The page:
Importantly, the expansion and inflammation of epicardial adipose tissue in obesity and type 2 diabetes affects not only the atria, but also the ventricles [11]. The derangements of epicardial fat can lead to inflammation, microcirculatory dysfunction and fibrosis in the adjoining myocardium, impairing the distensibility of the left ventricle (LV) and restraining its ability to tolerate volume (Fig. 1) [11, 19, 20]. LV filling pressure rises, causing exertional dyspnea and leading to heart failure with a preserved ejection fraction (HFpEF) [19]. Incident AF increases the risk of a subsequent diagnosis of heart failure, particularly HFpEF [21, 22]. Even when heart failure has not been formally diagnosed, many patients with AF (particularly with exercise intolerance) have increased LV filling pressure at rest or during exercise on echocardiography or by cardiac catheterization [23,24,25]. Therefore, patients with obesity or type 2 diabetes with AF often have underlying latent HFpEF, but the diagnosis is frequently not made, because dyspnea is often attributed to increased body mass or to the arrhythmia.

Disease–treatment interactions in patients with obesity or type 2 diabetes who have atrial fibrillation

How should patients with obesity or diabetes who have AF be managed? Physicians could (1) treat the causal metabolic disorder or (2) directly address the arrhythmia, either with rate- or rhythm-control strategies. However, the expected response to these interventions may be influenced by epicardial adipose tissue inflammation and by the underlying atrial and ventricular myopathy.

Influence of weight loss and antihyperglycemic drugs on AF

Epicardial fat is relatively resistant to weight loss regimens [26]; thus, the modest weight loss that is typically seen with caloric restriction has minimal effect on epicardial adipose tissue [27] and exerts little benefit on AF [28]. In contrast, marked weight loss (e.g., with bariatric surgery) can decrease both the mass and inflammation of epicardial fat [29, 30]. In both observational studies and randomized controlled trials, striking degrees of weight loss can reduce the burden of AF or restore sinus rhythm in patients with established AF [31, 32]. Interestingly, this degree of weight loss is also paralleled by an amelioration of the diastolic filling abnormalities typically seen in HFpEF [33].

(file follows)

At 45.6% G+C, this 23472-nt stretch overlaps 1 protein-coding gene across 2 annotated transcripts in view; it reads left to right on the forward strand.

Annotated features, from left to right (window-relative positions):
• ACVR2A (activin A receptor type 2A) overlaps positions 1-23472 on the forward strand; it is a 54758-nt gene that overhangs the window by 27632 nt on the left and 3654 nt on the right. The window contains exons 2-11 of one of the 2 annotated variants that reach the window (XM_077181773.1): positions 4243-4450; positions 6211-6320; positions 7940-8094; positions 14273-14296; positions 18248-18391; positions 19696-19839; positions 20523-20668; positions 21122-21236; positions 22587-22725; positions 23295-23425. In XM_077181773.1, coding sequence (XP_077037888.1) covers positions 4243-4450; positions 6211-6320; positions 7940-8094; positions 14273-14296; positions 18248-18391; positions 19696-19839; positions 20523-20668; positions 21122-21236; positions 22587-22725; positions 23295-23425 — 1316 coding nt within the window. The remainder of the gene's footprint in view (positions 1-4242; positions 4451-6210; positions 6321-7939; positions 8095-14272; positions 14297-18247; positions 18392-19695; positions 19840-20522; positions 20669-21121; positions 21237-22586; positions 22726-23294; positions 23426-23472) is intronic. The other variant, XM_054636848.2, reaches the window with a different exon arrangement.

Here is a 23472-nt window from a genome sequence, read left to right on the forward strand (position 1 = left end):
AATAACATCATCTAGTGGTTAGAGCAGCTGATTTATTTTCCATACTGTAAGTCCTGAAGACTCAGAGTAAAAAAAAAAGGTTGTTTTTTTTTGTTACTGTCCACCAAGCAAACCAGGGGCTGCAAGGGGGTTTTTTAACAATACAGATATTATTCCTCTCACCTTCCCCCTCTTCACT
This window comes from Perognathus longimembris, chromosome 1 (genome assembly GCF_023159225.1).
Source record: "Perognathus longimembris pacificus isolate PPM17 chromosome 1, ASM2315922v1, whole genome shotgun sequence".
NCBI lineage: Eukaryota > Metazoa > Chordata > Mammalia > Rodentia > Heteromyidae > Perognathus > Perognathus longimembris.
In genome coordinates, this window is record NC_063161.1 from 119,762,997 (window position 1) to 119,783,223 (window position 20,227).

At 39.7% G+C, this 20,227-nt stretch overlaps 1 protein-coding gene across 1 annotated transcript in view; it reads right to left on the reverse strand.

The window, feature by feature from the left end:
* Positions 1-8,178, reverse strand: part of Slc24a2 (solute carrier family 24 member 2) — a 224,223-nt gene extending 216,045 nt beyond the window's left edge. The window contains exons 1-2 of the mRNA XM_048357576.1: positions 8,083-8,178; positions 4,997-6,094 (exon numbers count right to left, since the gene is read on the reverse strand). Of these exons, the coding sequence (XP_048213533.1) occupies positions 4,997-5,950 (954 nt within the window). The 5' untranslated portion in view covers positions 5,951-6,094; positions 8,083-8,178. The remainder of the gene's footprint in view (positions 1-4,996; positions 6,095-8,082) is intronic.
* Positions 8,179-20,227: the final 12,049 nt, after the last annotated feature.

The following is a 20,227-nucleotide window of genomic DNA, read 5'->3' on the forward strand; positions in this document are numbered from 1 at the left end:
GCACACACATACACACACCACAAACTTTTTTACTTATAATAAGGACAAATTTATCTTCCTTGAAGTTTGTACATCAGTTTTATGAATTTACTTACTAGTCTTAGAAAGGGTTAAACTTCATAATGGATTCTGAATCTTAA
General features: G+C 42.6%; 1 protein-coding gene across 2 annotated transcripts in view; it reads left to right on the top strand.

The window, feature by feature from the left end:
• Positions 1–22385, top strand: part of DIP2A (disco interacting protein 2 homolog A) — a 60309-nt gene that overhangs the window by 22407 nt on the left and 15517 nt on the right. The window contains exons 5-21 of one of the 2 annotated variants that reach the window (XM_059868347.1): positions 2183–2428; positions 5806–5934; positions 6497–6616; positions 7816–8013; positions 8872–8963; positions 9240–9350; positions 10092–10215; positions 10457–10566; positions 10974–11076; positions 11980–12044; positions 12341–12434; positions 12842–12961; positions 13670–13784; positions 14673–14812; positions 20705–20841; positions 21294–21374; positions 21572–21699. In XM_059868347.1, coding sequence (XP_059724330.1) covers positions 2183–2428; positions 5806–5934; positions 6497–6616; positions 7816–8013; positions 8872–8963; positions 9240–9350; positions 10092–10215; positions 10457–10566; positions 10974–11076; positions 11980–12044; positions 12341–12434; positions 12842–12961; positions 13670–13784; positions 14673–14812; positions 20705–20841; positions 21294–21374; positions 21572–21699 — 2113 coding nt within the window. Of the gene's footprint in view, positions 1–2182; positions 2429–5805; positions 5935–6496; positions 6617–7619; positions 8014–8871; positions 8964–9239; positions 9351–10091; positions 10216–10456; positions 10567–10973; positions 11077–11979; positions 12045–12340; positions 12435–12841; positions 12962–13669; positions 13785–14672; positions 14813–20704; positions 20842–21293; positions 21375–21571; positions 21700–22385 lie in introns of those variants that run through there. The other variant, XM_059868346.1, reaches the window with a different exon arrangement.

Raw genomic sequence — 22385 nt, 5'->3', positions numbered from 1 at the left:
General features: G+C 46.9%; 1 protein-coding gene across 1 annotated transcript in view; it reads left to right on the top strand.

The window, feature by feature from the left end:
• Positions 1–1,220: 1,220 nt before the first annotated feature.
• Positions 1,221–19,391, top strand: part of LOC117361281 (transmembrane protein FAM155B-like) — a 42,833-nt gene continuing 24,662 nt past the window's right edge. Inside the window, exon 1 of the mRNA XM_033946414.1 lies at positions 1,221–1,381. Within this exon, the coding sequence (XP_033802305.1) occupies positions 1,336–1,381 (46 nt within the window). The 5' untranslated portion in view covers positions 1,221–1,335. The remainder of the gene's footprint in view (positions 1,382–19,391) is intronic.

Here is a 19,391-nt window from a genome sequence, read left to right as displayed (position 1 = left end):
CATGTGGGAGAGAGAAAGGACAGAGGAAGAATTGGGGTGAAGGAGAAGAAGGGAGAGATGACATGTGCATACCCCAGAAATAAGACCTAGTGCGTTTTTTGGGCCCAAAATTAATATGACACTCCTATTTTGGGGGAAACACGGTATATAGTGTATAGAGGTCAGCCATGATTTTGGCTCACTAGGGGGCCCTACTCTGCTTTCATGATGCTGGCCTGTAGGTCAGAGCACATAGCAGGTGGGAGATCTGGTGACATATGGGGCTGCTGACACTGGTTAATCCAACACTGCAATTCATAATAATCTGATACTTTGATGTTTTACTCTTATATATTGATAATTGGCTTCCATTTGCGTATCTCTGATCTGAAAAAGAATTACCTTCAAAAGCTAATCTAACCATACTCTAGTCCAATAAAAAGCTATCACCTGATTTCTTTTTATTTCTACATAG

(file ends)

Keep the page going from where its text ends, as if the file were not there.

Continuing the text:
Additionally, in patients with type 2 diabetes, the effects of antihyperglycemic drugs on AF may parallel their actions on epicardial adipose tissue. Insulin promotes adipogenesis and cardiac fibrosis [34, 35] (exacerbating the atrial myopathy) and exerts antinatriuretic effects (increasing atrial wall stress) [36]. Also, by promoting episodic hypoglycemia, insulin may activate the sympathetic nervous system and enhance arrhythmogenesis. Accordingly, insulin use is accompanied by an increased risk of AF [37, 38]. In contrast, metformin exerts anti-inflammatory effects on adipose tissue and decreases the release of proinflammatory adipokines from the epicardium [39, 40], and its use has been accompanied by a decreased risk of AF [41]. In addition, by promoting PPAR-γ signaling, pioglitazone can reverse the dysfunctional state of epicardial fat [42, 43], thereby attenuating atrial inflammation and fibrosis. Pioglitazone ameliorates AF in experimental models [44], and use of the drug has been associated with a lower risk of new-onset or recurrent AF in observational studies in the clinical setting [45, 46]. However, thiazolidinediones did not reduce AF events in two randomized controlled trials of patients with insulin resistance or type 2 diabetes [47], possibly because PPAR-γ agonism promotes sodium retention and increases cardiac volumes [48]. The resulting atrial distension could negate any benefits on AF that might be expected from the action of these drugs to reduce epicardial adipose inflammation.

Rate- and rhythm-control strategies for AF in obesity and diabetes

Even though patients with obesity and type 2 diabetes are at high risk of undiagnosed HFpEF, physicians will often ascribe complaints of dyspnea to the presence of AF, and thus, treatments are likely to be directed towards control of AF. However, efforts at both rate and rhythm control are often unsuccessful and carry important risks, if patients have a metabolic disorder or underlying HFpEF.

Rate control strategies